I proceeded to spend a few moments defending my routine of health promoting behaviors. “I have a very healthy lifestyle. My blood pressure, cholesterol, and blood sugar are all in the normal range. I don’t smoke, I drink only occasionally, and I work out approximately 5 days a week. I have maintained my weight for over 10 years now, and while it is a higher weight than you would like, it is healthier than the yo-yo weight fluctuating I did before. I eat when I’m hungry, stop when I’m full, and have a healthy diet. Despite numerous food allergies, I manage to eat plenty of fruits, vegetables, lean protein, rice and potatoes. Although I have a sweet tooth, I don’t really feel the need to eat large quantities of food.”
This comment stopped him as well, but he recovered quickly, telling me about his other patients who had lost weight because he gave them these three magical pieces of paper.
“With all due respect,” I ultimately said, “I think I know more about nutrition than you do, and I’d like to end this conversation.” He finally conceded and went on to lecture me about talking on the phone while driving. Who was this guy? My doctor or my mother?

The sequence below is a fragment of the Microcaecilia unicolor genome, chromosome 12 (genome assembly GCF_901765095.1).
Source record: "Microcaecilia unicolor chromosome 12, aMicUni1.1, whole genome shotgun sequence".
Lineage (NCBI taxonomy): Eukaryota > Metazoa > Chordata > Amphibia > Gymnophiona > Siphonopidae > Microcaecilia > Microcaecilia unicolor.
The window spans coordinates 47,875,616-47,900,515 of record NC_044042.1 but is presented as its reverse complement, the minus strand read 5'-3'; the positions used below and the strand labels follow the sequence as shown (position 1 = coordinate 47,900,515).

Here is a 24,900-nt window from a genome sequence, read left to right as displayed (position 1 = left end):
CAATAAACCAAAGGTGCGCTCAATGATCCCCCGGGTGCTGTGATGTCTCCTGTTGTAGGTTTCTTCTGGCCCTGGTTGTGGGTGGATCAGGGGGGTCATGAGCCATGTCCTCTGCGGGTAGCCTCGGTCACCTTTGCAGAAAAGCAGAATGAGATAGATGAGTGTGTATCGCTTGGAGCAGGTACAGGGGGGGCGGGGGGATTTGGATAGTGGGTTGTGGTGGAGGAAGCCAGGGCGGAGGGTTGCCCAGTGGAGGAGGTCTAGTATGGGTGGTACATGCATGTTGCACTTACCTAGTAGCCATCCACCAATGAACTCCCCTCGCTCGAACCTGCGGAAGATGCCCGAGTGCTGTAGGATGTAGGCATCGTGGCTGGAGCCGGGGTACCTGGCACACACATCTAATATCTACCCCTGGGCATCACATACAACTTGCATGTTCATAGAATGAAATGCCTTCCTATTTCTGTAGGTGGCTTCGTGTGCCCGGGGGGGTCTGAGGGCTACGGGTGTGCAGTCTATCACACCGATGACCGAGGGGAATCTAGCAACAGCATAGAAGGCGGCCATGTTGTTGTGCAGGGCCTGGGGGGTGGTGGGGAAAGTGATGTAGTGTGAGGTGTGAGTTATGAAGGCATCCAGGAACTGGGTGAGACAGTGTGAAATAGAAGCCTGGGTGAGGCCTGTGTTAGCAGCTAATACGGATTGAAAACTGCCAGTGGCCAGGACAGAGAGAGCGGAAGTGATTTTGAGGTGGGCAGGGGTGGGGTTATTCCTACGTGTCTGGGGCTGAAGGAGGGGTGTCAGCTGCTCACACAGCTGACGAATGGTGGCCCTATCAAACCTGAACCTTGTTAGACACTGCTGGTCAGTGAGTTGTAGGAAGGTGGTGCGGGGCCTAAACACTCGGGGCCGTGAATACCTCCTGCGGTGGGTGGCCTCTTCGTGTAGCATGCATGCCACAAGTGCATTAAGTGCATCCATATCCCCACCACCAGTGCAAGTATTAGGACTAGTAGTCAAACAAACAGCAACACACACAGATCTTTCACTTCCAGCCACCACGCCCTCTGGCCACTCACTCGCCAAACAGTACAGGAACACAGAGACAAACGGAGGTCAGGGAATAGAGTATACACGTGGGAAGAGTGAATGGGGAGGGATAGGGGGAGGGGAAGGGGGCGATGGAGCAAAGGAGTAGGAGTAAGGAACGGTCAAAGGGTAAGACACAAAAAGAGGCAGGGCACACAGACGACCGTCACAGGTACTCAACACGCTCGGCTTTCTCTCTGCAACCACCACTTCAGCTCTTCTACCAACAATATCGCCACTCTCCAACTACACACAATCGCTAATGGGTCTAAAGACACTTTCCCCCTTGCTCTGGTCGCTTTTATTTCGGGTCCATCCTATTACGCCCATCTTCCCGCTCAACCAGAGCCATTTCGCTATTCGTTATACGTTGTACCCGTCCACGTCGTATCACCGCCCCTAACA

I went home and fumed. I took some comfort in the fact that years ago, a conversation like this would have devastated me. Today it just pissed me off. Somehow, up until now, I had managed to find doctors who treated my symptoms and didn’t prescribe weight loss as a therapeutic intervention. Others have not been as lucky. While the prevalence of weight discrimination among Americans continues to increase (Andreyeva, Puhl, & Brownell, 2008), anti-fat bias among physicians is also problematic (Sabin, Marini, & Nosek, 2012). Overweight patients routinely report being treated disrespectfully by health professionals because of their weight (Anderson & Wadden, 2004). One study found that 53% of overweight and obese women reported receiving inappropriate comments about weight from their doctors (Puhl & Brownell, 2006). As a result, obese patients either receive inadequate care (Puhl & Heuer, 2009) or avoid seeking routine preventive care (Wee, McCarthy, Davis, & Phillips, 2000).
A colleague of mine suggested that I didn’t need to defend my good health, and that I may have done that because when we are a higher weight than our doctors think we should be, we feel the need to prove that we are practicing healthy behaviors in order to gain respect or acceptance. It’s true. Although I no longer seek to be thin for the sake of looking a certain way, I did feel the need to defend my fat body with good health. I see how this could be problematic, because even if I developed high cholesterol or blood pressure, dieting would still not guarantee long-term weight loss (Mann, Tomiyama, Westling, Lew, Samuels & Chatman, 2007) or improved health (Bacon & Aphramor, 2011).